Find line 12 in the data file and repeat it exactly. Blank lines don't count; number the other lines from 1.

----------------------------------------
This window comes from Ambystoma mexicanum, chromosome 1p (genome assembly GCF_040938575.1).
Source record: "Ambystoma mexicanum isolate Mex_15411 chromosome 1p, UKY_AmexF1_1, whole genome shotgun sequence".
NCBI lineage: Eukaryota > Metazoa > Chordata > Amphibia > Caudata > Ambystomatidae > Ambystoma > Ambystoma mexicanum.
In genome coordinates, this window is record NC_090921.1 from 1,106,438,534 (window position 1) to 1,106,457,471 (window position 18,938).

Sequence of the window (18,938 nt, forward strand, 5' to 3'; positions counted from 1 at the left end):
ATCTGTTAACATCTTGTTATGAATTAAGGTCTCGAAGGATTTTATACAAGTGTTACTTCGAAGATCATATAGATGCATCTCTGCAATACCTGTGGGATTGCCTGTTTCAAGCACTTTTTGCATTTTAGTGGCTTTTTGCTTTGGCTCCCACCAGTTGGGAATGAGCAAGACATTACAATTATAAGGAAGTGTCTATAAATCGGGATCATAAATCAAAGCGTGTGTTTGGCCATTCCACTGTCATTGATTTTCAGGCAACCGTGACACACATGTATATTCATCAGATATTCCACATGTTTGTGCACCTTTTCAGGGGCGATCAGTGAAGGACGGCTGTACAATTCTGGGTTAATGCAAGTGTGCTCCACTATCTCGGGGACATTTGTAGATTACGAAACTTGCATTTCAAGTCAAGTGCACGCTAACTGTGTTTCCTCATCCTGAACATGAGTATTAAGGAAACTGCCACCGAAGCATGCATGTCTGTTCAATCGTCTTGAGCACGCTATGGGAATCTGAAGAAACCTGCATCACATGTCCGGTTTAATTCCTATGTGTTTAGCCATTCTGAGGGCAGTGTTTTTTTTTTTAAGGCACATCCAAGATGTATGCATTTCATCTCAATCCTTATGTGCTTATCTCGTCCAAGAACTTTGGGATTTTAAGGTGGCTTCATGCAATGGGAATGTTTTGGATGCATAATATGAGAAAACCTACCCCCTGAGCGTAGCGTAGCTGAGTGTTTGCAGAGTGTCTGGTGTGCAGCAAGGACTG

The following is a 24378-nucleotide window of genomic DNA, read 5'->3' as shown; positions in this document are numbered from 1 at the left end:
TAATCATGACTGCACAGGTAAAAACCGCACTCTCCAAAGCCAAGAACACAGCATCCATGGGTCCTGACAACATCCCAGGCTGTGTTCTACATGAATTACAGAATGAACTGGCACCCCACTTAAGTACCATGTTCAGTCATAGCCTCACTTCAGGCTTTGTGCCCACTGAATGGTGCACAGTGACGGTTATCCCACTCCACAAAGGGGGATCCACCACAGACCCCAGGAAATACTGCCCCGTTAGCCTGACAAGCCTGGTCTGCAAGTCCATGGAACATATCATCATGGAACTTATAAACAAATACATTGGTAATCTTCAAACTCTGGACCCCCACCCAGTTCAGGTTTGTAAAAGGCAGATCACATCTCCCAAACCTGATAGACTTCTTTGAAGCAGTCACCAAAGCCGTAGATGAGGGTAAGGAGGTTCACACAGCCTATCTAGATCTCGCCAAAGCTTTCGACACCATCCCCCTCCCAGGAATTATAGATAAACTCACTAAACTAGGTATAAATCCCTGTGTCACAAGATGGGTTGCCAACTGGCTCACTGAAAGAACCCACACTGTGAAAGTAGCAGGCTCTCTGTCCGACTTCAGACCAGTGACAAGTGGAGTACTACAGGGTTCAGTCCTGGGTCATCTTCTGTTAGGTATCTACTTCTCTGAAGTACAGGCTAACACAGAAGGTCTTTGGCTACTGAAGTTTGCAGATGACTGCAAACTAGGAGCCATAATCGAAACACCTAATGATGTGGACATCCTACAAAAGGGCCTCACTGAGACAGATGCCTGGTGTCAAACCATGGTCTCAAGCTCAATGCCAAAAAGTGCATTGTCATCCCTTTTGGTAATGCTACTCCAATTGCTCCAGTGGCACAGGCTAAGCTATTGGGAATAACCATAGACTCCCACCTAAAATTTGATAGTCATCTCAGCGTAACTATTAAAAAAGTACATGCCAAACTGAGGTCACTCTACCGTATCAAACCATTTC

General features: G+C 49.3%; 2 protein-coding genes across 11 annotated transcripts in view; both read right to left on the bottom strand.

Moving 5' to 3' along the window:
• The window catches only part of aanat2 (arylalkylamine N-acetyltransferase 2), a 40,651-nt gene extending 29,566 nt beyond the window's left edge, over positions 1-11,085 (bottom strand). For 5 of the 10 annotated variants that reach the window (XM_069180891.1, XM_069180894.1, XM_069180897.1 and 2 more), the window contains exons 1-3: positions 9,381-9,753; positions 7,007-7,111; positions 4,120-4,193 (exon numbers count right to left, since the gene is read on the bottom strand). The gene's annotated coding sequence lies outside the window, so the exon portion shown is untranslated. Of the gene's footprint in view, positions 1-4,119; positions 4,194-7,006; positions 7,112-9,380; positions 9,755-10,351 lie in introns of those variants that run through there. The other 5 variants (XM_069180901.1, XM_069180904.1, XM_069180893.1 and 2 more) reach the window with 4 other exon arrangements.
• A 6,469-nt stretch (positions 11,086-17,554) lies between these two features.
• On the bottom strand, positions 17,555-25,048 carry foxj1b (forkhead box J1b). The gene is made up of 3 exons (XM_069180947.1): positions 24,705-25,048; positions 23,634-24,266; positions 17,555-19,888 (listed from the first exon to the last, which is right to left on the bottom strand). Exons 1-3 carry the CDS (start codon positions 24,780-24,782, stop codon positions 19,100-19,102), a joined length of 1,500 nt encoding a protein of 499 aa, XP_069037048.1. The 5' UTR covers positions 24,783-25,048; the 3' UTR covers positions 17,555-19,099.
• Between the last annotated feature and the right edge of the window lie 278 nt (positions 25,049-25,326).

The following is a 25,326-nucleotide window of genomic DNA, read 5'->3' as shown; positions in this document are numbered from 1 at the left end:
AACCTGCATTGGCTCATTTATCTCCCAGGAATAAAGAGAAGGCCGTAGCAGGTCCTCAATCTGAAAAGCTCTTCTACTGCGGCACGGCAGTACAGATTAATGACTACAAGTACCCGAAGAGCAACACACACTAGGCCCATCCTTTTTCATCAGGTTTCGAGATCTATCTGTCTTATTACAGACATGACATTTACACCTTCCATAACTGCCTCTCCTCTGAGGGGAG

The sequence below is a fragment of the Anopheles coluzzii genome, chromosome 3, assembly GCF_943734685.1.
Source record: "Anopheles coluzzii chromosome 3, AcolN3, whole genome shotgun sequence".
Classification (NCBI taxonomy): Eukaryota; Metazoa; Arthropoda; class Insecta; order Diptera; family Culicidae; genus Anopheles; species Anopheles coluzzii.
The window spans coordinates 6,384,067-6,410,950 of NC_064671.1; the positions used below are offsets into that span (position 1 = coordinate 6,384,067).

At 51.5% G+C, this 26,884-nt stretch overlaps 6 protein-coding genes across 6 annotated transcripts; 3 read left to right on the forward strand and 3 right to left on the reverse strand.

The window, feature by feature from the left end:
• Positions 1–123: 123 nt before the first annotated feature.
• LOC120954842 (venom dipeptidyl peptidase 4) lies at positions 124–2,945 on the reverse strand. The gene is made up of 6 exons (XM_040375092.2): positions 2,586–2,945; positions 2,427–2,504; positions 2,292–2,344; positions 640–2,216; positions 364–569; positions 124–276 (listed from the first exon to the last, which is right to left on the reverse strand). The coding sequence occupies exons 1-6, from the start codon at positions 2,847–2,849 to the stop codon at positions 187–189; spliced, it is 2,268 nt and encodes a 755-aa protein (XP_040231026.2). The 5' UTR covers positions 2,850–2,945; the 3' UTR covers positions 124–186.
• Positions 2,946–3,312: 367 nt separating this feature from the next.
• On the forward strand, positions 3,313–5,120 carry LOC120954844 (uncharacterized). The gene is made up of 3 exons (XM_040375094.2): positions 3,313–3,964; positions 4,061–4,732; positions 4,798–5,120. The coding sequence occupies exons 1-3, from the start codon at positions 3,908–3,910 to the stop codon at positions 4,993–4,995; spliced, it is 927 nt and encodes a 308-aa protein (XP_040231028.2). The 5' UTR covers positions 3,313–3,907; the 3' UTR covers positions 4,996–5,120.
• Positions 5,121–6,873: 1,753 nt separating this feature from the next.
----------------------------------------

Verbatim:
• A 6,469-nt stretch (positions 11,086-17,554) lies between these two features.